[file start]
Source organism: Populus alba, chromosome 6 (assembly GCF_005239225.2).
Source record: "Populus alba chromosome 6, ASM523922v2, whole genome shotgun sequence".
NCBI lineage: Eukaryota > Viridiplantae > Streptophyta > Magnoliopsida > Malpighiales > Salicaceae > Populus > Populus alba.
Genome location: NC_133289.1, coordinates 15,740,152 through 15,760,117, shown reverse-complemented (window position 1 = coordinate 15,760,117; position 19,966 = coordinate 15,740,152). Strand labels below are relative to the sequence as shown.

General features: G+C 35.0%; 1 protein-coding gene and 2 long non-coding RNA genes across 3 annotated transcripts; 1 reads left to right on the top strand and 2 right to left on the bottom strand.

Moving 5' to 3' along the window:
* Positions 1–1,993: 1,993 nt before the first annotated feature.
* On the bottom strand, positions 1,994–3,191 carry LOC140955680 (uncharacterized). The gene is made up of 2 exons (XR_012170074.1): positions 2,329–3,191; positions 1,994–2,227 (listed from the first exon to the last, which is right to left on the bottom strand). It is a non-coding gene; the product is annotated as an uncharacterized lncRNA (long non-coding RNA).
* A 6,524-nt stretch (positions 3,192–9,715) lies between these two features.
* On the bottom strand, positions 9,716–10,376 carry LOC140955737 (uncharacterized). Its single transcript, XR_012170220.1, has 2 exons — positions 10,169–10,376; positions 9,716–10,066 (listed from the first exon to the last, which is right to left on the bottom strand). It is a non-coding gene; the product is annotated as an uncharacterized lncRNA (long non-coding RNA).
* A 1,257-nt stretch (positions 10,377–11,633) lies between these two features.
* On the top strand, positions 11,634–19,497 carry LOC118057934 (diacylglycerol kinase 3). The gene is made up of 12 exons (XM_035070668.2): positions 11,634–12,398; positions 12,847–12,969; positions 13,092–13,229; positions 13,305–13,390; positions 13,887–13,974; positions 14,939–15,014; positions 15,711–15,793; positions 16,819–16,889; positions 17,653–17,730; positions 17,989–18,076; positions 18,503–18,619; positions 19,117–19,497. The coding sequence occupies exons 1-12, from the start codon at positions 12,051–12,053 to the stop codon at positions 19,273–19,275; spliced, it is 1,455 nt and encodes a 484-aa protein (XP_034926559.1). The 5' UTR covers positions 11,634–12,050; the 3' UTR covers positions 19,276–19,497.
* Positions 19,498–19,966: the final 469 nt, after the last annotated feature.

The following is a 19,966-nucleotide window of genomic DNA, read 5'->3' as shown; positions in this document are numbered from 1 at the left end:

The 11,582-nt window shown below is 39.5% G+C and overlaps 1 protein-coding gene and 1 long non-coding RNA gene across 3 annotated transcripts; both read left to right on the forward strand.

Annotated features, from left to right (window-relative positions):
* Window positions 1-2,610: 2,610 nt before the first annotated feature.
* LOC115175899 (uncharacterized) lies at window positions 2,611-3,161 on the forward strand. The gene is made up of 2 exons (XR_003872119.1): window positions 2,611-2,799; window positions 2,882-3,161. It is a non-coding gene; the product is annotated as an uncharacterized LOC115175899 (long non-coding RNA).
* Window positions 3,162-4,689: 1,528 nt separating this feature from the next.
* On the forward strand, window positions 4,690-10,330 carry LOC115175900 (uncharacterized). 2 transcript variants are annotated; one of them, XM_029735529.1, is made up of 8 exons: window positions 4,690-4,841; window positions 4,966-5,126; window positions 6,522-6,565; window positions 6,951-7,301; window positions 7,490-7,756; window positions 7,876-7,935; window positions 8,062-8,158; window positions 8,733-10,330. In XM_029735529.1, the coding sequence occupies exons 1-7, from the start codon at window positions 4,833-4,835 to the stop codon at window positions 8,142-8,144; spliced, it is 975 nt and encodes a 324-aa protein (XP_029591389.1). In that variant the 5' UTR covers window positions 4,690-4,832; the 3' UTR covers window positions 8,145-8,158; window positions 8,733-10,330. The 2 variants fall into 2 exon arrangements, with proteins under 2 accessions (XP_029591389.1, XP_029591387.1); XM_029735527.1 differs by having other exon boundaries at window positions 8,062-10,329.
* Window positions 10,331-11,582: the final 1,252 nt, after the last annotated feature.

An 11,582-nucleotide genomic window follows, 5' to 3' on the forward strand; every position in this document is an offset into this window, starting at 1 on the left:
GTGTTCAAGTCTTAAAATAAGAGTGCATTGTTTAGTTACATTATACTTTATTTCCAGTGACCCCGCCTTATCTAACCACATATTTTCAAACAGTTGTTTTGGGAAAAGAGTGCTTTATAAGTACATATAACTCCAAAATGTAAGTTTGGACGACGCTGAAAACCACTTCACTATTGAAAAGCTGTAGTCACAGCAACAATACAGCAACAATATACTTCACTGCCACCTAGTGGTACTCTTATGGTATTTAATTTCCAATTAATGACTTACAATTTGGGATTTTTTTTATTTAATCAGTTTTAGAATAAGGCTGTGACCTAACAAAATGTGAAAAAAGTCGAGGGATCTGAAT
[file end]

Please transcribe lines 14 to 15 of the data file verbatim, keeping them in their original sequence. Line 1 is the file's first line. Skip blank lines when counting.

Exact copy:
The following is a 19,966-nucleotide window of genomic DNA, read 5'->3' as shown; positions in this document are numbered from 1 at the left end:

The 11,582-nt window shown below is 39.5% G+C and overlaps 1 protein-coding gene and 1 long non-coding RNA gene across 3 annotated transcripts; both read left to right on the forward strand.